A handful of Frogs braved the first deadly tornado to strike downtown Fort Worth in 150 years.
by Nancy Bartosek
More from Summer 2000
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Topics: Purple Heart
by Nancy Bartosek
The city sirens began to blast at 6:15 on that muggy March evening, but Carol Glover ’88, a designer with Witherspoon & Associates, didn’t hear them.
Seven minutes later, a tornado that would kill four people touched down less than a mile from her office.
She and a colleague were on the third floor when a co-worker called to warn them. After checking a Web report, they headed to the stairwell. As they opened the door, the windows exploded.
Crouched in a small basement storage room, the two felt the foundation shake, then an eerie silence.
Eventually they clambered up the dark steps and stood gaping at what had been their offices.
“The windows and outside walls were gone,” Glover said. “The roof was held up by a drafting table.
Cubicles and office furniture were scrambled beyond recognition, like a giant whisk had whipped the room into a froth.
The two stared out of the building in shock at the now-skeletal Calvary Cathedral tower and heavily damaged Cash America building to the west.
“First it was terrifying, then there was this horrible sinking feeling when I saw how much destruction had taken place,” Glover said a week later. “If our friend hadn’t called, we would have been in that room.”
Judy Eagle ’81 was at the Seventh Street Barbershop with son Patton, 10, about 5:30 that day. They were supposed to have a baseball game in an hour but when she heard the weather reports, Eagle picked up Patton’s friend and headed to her Monticello home.
The lights went out and their ears started popping when they entered the house. The three huddled in an inner bath as windows blew out and falling trees crushed the back half of the house. The wind even bent the deadbolt on the front door, forcing it open.
While Eagle watched the rain pour into the house, her husband Jim was riding out the storm in the stairwell of the Bank One building where he works. She discovered later that the barbershop they just left had been reduced to rubble.
John Grace ’72, coach of his son’s Little League team, finally canceled that evening’s game about 6 p.m. When the storm hit, he was at home in Arlington Heights, watching the reports on the news.
Although Grace is the marketing/leasing director of the Bank One building and has offices there, he wasn’t allowed downtown until the next day.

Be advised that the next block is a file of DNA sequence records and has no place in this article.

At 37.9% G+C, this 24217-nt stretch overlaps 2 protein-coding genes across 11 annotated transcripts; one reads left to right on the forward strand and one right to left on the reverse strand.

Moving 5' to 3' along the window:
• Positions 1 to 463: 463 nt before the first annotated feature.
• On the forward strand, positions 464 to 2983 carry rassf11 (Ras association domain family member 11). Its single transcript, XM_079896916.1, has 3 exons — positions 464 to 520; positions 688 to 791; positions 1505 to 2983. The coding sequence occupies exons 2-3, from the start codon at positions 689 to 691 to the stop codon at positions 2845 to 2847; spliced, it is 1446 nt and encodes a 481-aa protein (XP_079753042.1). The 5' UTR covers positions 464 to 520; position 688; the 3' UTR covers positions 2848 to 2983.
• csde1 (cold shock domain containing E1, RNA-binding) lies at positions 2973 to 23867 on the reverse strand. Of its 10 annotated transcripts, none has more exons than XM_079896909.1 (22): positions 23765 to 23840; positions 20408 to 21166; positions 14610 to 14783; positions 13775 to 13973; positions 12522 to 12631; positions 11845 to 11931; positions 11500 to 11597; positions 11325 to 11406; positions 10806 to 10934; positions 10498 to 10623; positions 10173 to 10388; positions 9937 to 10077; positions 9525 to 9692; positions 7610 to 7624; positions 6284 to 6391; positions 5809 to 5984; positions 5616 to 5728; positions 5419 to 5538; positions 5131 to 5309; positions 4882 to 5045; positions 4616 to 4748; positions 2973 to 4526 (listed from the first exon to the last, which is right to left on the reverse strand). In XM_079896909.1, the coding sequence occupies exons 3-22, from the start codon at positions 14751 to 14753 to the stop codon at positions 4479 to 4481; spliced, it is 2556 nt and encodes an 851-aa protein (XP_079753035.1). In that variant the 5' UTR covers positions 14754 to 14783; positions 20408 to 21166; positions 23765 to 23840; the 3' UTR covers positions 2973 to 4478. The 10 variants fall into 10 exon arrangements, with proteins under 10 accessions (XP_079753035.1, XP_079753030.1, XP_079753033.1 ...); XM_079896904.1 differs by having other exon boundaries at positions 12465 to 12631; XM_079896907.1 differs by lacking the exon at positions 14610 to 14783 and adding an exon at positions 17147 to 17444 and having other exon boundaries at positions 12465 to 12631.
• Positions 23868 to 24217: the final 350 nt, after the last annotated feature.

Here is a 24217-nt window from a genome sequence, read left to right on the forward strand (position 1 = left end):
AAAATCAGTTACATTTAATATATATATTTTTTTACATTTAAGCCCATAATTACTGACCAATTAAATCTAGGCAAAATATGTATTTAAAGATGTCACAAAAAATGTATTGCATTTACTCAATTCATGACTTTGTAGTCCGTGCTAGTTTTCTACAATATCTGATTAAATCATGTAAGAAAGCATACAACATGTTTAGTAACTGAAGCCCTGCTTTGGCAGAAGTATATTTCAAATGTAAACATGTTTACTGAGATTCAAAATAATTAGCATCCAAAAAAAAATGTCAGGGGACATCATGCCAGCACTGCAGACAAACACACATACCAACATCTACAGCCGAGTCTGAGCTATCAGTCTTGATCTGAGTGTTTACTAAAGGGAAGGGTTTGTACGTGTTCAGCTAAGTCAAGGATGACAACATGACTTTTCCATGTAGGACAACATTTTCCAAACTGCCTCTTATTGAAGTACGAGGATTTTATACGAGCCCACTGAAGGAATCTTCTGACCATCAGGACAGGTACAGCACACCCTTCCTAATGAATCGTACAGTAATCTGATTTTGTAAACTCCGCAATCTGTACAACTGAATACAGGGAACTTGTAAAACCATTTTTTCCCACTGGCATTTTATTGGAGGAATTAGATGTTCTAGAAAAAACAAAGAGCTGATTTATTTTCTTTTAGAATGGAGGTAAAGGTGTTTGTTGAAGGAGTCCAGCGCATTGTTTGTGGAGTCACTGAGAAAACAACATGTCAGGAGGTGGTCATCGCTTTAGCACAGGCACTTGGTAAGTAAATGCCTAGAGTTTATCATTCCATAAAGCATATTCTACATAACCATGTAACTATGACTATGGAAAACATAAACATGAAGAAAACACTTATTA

“When I saw it for the first time, I was just sick to my stomach,” he said. “There was everyone’s livelihood scattered all over the place. I could not believe no one in the building got killed.”
Fred Oberkircher, director of TCU’s Center for Lighting Education, was at a meeting in the Modern Art Museum’s storefront gallery downtown when the group noticed the rain outside swirling in an unusual pattern.
Seconds later the windows on the corner location blew in with a boom. The small interior kitchen was suddenly wall to wall people as the 45 attendees rushed in together. Remarkably, no one was hurt.
“Later, when I was drying off my hair at home, that’s when I got cut,” Oberkircher said. “There were little glass shards all through my hair.”
Jack Larson ’86 and his law associates were working late in their new Bank One office suite, following a week of moving into the space from another floor. They were still in the conference room when they saw the darkness headed their way. They stood watching curiously until one of them noted with quiet alarm that there was “stuff” in the clouds.
Seconds later they were racing down 27 flights of stairs.
“As we passed each floor, there was paper and debris and a terrific wind blowing in under the doors,” he said.
When it stopped, they trudged back up 27 calve-killing flights to find the windows gone and the suite torn to shreds. Later than night, Larson drove home to his Firestone Apartment home, where all the windows were blown out.
Several days later, from a temporary office provided by StuartBacon ad firm owner Jim Stuart ’71, Larson summed up what many felt after enduring the storm first-hand.
“I used to think there was a limit to what I could handle,” he said. “Now I think I can deal with anything.”
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